The logic of Phil’s position is that nobody must ever work for the state as it makes you responsible for the entire policy of the state. That seems to me foolish.

  • Clark

    Phil (and Macky), consider: if your advice had been followed by Craig and he had never worked for the British state, he would never have been pushed beyond the limits of his conscience. He would never have become our ex-ambassador whistle-blower. We wouldn’t have this blog and Craig’s ongoing exposure of the internal workings of the state.

    People change. Experiences change people, some times quite radically. And that’s a very good thing.

  • Macky

    @Craig, Yes, you have no obligation to answer direct questions, and you do seem to be misrepresenting Phil’s position.

    “comparatively junior people” = “head of the FCO Section of the Embargo Surveillance Centre” ?

    As “Head” would you not have reported directly to Cabinet Ministers, and even to the PM ? Did you not realise that the No Fly Zones were not authorised by the UN, therefore the bombings were illegal ?

    Clark; “People change. Experiences change people, some times quite radically”

    Moral consistency & character are important; Craig’s Cold War Neocon parroting on the Ukraine, would suggest that any change may have been peculiarly limited; if somebody like Blair or Straw now publicly repent & sets up “Human Rights Activist Blog”, should we all starting treating them as morally & intellectually infallible ?

  • Clark

    Macky, if Blair and/or Straw were to renounce their previous positions, reveal, condemn and refuse to implement immoral policies, forgo the wealth of their previous activities, and stay on these new paths for over a decade then no, we shouldn’t consider them “morally and intellectually infallible”, but we should of course consider that their new attitude could well be genuine.

    Macky, you again seem to be tending towards a position of “everyone is either born good or born bad”.

  • N_

    To be in with a chance of getting any respect, Blair should start by handing himself over for prosecution as a war criminal. If he did that, I would say give the murderous scumbag some credit where it’s due.

    On a side note, it’s interesting how Brown gets called a war criminal so rarely. There’s collective cabinet responsibility, right? And the wars required state expenditure, yes?

  • N_

    I’m not going to join with those who are having a go at you, Craig, and you’re obviously right to say that not all civil servants are evil and responsible for everything ‘the state’ does, but I have noticed on occasion that you can, sometimes. take an attitude that I would call too soft on the civil service as a whole.

    It would be great to learn more about how the top bods in it get appointed, look after each other, cover shit up, do what the US embassy tells them, the role of the St James’s clubs, links with the City, the top private schools, Oxford and Cambridge, the senior level in the judiciary, individual billionaires and their organisations, the media, the churches, publishing, etc. Is it a ‘first son’ thing or a ‘younger son’ thing? Stuff like that.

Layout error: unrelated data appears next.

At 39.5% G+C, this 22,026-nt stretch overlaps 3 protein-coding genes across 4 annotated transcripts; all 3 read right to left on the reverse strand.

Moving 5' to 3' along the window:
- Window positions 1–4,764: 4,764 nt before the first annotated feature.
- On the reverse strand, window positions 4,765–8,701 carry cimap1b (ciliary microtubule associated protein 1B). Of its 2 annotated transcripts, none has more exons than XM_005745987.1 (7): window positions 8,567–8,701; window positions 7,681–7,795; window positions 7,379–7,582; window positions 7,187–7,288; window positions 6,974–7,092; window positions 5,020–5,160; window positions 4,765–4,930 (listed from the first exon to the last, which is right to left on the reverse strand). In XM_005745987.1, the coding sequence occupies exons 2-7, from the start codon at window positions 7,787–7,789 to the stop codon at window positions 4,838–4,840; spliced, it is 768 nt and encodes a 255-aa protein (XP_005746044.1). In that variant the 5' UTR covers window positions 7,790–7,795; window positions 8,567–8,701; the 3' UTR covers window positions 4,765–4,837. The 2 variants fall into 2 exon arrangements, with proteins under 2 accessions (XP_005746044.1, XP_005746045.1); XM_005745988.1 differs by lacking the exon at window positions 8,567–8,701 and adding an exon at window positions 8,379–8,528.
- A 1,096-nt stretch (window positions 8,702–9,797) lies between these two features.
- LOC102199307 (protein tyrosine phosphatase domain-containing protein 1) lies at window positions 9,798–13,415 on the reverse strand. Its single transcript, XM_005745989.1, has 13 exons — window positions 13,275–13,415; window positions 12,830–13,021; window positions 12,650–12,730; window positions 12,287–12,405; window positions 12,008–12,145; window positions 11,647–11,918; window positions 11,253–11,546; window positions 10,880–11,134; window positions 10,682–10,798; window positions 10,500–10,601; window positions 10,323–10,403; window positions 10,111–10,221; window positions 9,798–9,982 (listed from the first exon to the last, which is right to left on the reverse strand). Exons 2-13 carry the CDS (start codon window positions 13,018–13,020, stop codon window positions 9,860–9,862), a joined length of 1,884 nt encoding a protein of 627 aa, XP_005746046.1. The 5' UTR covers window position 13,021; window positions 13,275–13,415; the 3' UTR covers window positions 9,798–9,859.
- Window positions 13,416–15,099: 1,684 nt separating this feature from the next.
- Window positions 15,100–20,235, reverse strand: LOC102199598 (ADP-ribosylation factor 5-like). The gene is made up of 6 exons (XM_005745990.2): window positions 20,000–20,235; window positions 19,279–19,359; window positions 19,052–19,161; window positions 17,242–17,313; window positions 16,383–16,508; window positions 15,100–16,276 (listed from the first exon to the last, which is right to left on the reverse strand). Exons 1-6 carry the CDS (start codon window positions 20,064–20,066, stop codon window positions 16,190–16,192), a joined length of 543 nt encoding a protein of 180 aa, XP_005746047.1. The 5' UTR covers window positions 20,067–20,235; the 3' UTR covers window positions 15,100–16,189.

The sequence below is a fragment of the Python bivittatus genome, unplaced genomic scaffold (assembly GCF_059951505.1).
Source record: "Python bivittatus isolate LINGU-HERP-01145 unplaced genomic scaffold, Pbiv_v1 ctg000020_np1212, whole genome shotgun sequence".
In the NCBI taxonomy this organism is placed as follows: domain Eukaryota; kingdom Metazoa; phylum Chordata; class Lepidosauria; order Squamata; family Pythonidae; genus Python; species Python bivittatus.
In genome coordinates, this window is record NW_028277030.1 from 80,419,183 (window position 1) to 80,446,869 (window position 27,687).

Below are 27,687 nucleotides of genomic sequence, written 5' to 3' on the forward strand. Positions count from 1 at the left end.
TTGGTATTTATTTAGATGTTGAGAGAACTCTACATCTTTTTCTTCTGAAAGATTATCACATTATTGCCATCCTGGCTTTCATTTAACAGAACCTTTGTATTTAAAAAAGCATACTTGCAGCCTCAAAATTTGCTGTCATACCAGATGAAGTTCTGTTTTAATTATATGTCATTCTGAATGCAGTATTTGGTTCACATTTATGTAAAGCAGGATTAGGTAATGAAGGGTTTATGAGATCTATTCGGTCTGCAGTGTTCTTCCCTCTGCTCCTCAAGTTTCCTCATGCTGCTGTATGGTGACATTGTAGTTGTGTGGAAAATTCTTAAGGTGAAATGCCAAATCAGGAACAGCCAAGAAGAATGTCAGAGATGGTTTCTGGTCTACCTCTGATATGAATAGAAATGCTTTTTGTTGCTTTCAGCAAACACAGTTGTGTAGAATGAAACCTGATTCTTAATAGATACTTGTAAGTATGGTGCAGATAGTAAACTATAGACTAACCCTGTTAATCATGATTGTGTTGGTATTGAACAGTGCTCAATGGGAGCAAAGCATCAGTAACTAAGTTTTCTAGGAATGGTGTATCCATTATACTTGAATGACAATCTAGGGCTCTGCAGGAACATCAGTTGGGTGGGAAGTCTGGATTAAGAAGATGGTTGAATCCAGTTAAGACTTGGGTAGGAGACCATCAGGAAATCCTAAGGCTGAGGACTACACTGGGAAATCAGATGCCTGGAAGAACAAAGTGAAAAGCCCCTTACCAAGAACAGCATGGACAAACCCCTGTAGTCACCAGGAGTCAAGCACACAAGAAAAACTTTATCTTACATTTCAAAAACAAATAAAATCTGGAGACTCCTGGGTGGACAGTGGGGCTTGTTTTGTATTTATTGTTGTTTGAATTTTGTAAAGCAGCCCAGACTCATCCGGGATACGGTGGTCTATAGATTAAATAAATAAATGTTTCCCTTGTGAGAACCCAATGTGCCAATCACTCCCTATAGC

Last I heard, Jack Straw’s wife had rather an important position… Not many people talk about that office and its role. You hear about MI6 nowadays, but some very important stuff remains under wraps.

  • Mary

    The Tory plan (as Gideon tours a Bentley factory today) is to take government spending to 1938 levels.

    http://media.skynews.com/media/images/generated/2014/12/4/354210/default/v1/obr-osborne-cuts-1-480×360.jpg

    The Office for Budget Responsibility (OBR) said public spending would have to fall to 35.2% of GDP by 2019/20 if Mr Osborne is to eliminate the deficit by the end of the next parliament.

    OBR chairman Robert Chote said a “very tight further squeeze” on public services would be needed – including the loss of a further one million public sector jobs – driving down public spending to an 80-year low.

    OBR forecast
    An OBR graph shows a steep drop in public spending under this government

    The Institute for Fiscal Studies has said the plans laid out in the Autumn Statement will require “spending cuts on a colossal scale” after next year’s general election.

    http://news.sky.com/story/1385421/osborne-defends-plans-amid-fears-over-cuts

  • Ben the Inquisitor

    Most are delighted at the price-at-the-pump without knowing the down-side.

    http://www.cnbc.com/id/102236586?trknav=homestack:topnews:6

    “The flow of petrodollars into the global financial system boosted liquidity, spurred asset prices and helped to keep borrowing costs down.

    But the 40 per cent fall in Brent crude since mid-June will reverse this trend, as the shrinkage of the oil producers’ cash pile removes a pillar of support for global markets.

    “This is the first time in 20 years that Opec nations will be sucking liquidity out of the market rather than adding to it through investments,” David Spegel, global head of emerging market sovereign and corporate research at BNP Paribas.